Daniel was apparently a devout and active early American Baptist. One source identifies him as a signatory to the “Ten-Thousand Petition” to the Virginia Legislature, dated October 16, 1776 that urged religious freedom. People from all over the Virginia Commonwealth signed that petition. People of all faiths that were not those of the British Crown were unhappy with what was essentially Anglican Religious Imperialism. This was significant at the time because, between 1774 and 1865 (the end of the Civil War), there was an established practice for petitioning the Virginia Legislature on issues. Petitions filed at the time of the American Revolution reflected issues of the day. One was religious freedom – or, some would stress, freedom from religious oppression — was also an element of the momentum behind those who fought in the Revolution. A movement of religious freedom was born, which ultimately led to the incorporation of the Establishment Clause in the Bill of Rights. The Ten Thousand Petition was part of the overall movement. 
 See McCray, Philip, History of McCrays of America (1993) (Heritage Books). See also other MacRae-derived variants listed at: https://www.scotsconnection.com/clan_crests/macrae.htm; accessed September 1, 2019.
 Philip McCray, History of McCrays of America (1993)
 http://www.scotlandinoils.com/clan/Clan-MacRae.html; accessed September 1, 2019.
 Check out the battle write-up on the awesome Battlefields of Britain site: http://www.battlefieldsofbritain.co.uk/battle_largs_1263.html; see also the Wikipedia entry.
 https://www.visitscotland.com/info/see-do/clan-macrae-p1475071; accessed September 1, 2019.
 See entry for Largs in the Battlefields of Britain website, http://www.battlefieldsofbritain.co.uk/battle_largs_1263.html
 See, e.g..: Norman Schofield’s Ancestors: Information on Daniel McCray on genealogy.com has a good coverage, https://www.genealogy.com/ftm/s/c/o/Norman-W-Scofield-HI/WEBSITE-0001/UHP-0168.html; see also the WikiTree profile by a Robert Haack, https://www.wikitree.com/wiki/McCray-193; and the short write-up by Diana, Goddess of the Hunt – for Ancestors, http://dgmweb.net/Resources/GenLin/Gen-McCrayDaniel.html.
 If there is one thing I have learned about researching ancestor military records — especially from the Civil War or the Revolutionary War — is that whatever information still survives is usually spread in numerous different places. There is no one single source, database, or index that lists all names of those who served, or their service records. Some of the sources are unknown and much of the material still not online or readily available. It will take more time. It will take more work for proof, and more cross-verification, to confirm Daniel’s full military record.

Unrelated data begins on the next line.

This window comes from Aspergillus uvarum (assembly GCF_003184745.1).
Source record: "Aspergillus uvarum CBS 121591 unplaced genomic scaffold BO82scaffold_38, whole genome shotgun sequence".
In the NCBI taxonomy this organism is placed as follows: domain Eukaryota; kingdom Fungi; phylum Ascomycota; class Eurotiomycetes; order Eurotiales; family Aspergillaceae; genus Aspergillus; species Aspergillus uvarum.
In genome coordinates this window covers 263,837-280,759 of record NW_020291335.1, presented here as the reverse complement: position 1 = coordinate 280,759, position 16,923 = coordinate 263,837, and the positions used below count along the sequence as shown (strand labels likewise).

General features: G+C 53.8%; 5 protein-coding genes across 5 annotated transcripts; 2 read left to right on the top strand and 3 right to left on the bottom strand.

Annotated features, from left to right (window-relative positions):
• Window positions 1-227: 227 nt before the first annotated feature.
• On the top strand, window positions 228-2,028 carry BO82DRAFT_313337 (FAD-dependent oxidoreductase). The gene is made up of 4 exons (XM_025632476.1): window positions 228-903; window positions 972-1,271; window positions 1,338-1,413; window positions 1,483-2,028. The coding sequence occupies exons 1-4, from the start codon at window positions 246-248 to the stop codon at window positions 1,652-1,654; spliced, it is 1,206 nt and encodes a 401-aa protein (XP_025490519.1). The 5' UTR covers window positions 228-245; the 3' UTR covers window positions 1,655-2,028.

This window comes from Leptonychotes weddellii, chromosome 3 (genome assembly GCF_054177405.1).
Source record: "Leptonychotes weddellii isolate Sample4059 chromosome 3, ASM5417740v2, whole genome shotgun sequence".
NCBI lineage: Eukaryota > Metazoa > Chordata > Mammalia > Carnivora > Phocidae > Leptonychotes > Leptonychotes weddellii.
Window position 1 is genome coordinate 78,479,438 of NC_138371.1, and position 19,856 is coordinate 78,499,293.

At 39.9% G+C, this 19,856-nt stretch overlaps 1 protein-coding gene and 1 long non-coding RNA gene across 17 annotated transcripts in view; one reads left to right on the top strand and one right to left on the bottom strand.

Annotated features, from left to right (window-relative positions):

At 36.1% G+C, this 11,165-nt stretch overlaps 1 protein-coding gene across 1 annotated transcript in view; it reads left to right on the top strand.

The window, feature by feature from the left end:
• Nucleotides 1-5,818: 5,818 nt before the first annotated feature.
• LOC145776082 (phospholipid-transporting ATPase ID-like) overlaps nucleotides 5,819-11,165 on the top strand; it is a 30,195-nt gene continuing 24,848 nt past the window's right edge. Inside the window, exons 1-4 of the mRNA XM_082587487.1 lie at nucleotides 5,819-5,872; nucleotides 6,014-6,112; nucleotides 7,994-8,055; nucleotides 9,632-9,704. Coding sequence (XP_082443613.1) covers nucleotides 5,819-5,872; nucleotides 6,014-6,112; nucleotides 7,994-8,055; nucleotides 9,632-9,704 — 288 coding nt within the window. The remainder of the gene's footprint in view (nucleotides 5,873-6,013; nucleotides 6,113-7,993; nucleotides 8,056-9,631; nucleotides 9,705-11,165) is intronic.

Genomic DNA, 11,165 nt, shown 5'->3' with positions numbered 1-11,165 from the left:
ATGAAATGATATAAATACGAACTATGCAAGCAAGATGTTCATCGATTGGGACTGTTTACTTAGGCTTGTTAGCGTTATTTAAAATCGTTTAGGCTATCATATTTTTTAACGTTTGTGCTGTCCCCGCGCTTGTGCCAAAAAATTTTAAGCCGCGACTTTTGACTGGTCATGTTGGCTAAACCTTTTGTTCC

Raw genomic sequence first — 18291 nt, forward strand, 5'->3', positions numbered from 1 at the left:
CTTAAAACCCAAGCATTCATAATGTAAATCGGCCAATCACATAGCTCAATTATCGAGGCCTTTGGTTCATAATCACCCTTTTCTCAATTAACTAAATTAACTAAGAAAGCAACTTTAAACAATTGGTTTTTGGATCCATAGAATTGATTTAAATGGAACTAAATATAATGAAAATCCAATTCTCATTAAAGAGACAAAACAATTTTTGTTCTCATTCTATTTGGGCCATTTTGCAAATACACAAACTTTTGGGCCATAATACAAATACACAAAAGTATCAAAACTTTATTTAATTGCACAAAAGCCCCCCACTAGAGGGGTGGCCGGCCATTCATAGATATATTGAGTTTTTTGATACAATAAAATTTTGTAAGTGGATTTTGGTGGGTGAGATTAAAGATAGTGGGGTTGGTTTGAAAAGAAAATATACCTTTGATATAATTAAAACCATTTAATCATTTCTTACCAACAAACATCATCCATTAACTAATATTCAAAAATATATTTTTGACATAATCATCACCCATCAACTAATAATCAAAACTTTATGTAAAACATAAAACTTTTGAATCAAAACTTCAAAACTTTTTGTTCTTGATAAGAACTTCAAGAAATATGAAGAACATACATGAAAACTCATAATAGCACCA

So many places to look! But here are some good places for the casual researcher:
 Check out the article on the wonderful Encyclopedia of Greater Philadelphia website: https://philadelphiaencyclopedia.org/archive/british-occupation-of-philadelphia/; an excellent source is also the website https://revolutionarywar.us/campaigns/1777-1778-philadelphia-campaign/; and then of course there is the Wikipedia article on the British Philadelphia Campaign, for good general information: https://en.wikipedia.org/wiki/Philadelphia_campaign.
 Some easy to read general sources:
 Among the many sources available on this battle, the casual researcher can check out:
 See the discussion at the Virginia Library at: http://www.lva.virginia.gov/public/guides/rn18_legspet.htm
 For more information on the process of Virginia petitions and on religious freedom movement, see the folowing:
great reading on American Revolution history articles site:
Additional, more academic assessment of how this kind of sentiment in Virginia ultimately led to the Establishment Clause: